UART, UART, UART (and shell)

As explained in this post, we have decided to use FreeRTOS on our main board. Last week, Sibille and Vlaya have successfully adapted the frame sending code for SPI buses. For The past few days, Sibille and I have wrestled with the UART communication code. 

Here is how the code evolved since my last post.

Shell implementation

At first, when I began coding the UART server, it was closely related to the shell (over WiFi). I also communicated with the ChibiOS shell on the other side of the UART. The next step of my reflexion was to realize that it wasn’t natural to have the shell on the STM32 rather than the ESP32 and I stopped using the ChibiOS shell. … Read more

UART’s breakthrough !

Today, thanks to Xavier’s tips, I finally managed to write a satisfying workflow for the UART server. I used the ChibiOS’ mailbox system on the STM32 and emulated it with queues on the ESP32.

Each applications is in charge of allocating the actual memory space of the data. The server only manages a 256 words long table to store a single pointer for each of the 256 possible ports. This pointer references two mailboxes. One enables the application to provide a buffer and its length to the server while the other enables the server to signal that a given buffer has been filled with a given number of bytes.… Read more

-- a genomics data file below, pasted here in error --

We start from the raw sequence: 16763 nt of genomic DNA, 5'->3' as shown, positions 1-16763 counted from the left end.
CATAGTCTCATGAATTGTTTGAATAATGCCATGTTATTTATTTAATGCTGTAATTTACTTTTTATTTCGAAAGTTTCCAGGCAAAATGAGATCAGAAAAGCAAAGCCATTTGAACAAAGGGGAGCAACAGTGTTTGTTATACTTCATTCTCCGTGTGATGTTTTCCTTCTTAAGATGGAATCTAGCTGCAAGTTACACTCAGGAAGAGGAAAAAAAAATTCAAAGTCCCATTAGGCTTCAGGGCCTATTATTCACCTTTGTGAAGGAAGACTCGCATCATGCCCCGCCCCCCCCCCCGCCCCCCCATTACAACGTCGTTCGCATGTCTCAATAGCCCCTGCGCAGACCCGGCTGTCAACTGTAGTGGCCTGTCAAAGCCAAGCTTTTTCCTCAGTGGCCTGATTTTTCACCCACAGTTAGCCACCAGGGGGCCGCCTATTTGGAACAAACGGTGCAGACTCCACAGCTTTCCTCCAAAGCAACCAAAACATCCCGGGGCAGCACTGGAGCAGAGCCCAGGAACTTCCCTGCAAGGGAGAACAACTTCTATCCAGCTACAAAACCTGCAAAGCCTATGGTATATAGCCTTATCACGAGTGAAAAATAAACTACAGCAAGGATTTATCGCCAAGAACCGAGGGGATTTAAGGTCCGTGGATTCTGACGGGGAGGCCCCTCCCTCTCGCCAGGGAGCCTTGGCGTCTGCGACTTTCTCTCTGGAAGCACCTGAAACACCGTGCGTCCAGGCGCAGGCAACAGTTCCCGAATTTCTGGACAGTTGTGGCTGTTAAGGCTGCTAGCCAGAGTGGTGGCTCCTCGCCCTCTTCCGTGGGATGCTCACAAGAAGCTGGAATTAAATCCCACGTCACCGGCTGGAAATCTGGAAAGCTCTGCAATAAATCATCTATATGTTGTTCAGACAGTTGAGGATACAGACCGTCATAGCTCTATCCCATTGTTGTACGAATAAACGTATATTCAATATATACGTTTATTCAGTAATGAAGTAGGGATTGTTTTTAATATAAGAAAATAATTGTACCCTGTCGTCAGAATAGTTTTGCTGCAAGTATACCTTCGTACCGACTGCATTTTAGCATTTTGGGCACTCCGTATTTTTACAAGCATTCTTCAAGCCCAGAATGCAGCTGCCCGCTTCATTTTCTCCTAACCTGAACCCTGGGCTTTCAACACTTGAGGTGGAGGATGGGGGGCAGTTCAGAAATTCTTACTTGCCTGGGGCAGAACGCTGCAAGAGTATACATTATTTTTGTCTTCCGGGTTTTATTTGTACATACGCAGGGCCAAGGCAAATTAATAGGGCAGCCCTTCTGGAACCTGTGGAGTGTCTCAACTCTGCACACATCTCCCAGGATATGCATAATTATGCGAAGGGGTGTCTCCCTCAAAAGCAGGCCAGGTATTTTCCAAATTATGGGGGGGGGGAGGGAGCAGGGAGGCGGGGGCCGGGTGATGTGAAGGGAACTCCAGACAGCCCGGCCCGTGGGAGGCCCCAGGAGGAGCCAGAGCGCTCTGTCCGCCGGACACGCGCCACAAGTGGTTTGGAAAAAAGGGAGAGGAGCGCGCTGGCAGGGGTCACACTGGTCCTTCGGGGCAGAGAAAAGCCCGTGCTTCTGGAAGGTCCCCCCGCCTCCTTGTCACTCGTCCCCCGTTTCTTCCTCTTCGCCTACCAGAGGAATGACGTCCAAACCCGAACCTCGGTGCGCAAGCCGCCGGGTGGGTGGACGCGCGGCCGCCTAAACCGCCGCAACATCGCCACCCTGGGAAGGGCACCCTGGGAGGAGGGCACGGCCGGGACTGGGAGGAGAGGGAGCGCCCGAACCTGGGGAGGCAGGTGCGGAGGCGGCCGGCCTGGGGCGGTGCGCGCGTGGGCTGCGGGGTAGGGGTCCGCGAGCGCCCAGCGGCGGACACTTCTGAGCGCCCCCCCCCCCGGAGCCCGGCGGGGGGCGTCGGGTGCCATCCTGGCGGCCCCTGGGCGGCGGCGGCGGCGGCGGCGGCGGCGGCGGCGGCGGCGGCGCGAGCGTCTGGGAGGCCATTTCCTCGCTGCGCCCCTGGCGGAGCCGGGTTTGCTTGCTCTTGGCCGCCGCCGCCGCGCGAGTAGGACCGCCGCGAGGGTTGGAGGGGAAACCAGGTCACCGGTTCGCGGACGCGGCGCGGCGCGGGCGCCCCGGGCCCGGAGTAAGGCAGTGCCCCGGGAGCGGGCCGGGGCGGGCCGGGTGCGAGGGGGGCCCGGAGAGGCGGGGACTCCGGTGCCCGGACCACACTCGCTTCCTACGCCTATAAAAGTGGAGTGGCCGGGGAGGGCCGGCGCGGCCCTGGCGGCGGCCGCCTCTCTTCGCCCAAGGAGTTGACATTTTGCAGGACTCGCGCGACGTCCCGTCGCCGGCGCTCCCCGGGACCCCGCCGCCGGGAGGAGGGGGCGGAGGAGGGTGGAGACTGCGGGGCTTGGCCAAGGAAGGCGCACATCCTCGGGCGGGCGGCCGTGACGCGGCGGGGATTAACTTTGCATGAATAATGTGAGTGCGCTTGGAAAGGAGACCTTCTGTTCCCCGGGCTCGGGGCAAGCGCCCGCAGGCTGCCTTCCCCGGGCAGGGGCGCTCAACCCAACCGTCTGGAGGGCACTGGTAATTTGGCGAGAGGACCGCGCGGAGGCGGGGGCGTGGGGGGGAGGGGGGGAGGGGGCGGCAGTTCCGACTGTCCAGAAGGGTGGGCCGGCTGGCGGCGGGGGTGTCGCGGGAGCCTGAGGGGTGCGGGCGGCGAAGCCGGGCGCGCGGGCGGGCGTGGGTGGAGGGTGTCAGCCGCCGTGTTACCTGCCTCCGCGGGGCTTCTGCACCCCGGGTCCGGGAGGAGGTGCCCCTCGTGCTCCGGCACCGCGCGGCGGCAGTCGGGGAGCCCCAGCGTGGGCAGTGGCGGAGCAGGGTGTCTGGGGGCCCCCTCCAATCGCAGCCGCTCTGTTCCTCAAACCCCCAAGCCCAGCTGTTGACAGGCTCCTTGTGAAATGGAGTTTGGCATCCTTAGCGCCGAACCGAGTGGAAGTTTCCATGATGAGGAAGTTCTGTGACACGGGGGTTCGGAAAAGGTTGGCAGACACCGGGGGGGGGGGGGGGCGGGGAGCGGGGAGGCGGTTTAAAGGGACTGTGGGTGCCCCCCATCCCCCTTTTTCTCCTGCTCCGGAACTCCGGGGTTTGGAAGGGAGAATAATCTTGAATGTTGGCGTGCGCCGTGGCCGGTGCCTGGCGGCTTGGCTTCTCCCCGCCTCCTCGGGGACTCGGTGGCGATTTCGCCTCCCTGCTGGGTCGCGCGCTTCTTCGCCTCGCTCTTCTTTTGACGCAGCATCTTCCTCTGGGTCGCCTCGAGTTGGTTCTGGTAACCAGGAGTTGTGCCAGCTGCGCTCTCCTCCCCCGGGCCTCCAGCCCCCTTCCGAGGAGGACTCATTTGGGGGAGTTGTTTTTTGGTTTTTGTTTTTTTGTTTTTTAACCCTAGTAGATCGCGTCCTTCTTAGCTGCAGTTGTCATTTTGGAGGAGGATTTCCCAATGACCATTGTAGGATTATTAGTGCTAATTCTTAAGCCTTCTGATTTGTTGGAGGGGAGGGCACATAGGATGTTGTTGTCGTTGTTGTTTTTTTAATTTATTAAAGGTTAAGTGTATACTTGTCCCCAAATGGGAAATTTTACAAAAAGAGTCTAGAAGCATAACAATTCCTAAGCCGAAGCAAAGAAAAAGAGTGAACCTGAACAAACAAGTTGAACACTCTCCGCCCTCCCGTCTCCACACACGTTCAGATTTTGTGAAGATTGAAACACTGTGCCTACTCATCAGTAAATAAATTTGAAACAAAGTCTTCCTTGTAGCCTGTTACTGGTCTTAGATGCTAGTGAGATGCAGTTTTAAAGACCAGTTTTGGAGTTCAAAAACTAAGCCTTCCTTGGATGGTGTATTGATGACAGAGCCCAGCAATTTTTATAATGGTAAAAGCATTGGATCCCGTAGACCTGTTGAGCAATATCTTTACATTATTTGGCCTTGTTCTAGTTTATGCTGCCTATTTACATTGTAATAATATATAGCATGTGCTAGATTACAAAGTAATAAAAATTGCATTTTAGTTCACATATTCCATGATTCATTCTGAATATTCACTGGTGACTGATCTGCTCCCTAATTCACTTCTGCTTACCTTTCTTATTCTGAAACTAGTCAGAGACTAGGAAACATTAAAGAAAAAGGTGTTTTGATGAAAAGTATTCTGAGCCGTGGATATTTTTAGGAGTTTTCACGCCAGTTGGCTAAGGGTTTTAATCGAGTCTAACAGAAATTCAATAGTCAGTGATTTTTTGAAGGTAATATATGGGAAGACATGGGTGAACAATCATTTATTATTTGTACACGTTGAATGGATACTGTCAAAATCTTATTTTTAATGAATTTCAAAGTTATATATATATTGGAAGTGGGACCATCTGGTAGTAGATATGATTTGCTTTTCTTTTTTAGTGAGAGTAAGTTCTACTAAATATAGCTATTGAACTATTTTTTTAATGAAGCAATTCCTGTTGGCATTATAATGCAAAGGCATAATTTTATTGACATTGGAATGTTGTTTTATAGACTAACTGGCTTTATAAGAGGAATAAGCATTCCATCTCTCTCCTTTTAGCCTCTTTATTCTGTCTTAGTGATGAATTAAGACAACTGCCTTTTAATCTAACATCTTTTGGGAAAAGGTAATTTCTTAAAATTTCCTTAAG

UART flow control

Today, as I was working on implementing the different servers from my last post, I realized a problem occurring on the UART connection between the main_esp and the main_stm. As I previously discussed in that post, I had to tackle the issue of distributing the traffic on the UART data bus.

To this end, I began to write a sort of server on the ESP32. It copies the port system on an internet server. The first byte of each frame encodes the function the following data line must be transferred to. In this approach, two problems must be tackled.… Read more

Who am I talking to ?

Today, I came across a problem regarding the information exchange between the STM32 and ESP32 of the main_pcb. What makes the situation a bit special is that not only can the STM32 want to talk to the ESP32, it can also send it information meant for another device. The latter case is about responding to a shell command which must be forwarded through WiFi. Thus the ESP32 here acts a little like a router.

The problem was the following. How can we know if a given byte is meant to be forwarded or not ? As we planned not only an UART connection but also an SPI connection between the STM32 and the STM32, we can use one for each type.… Read more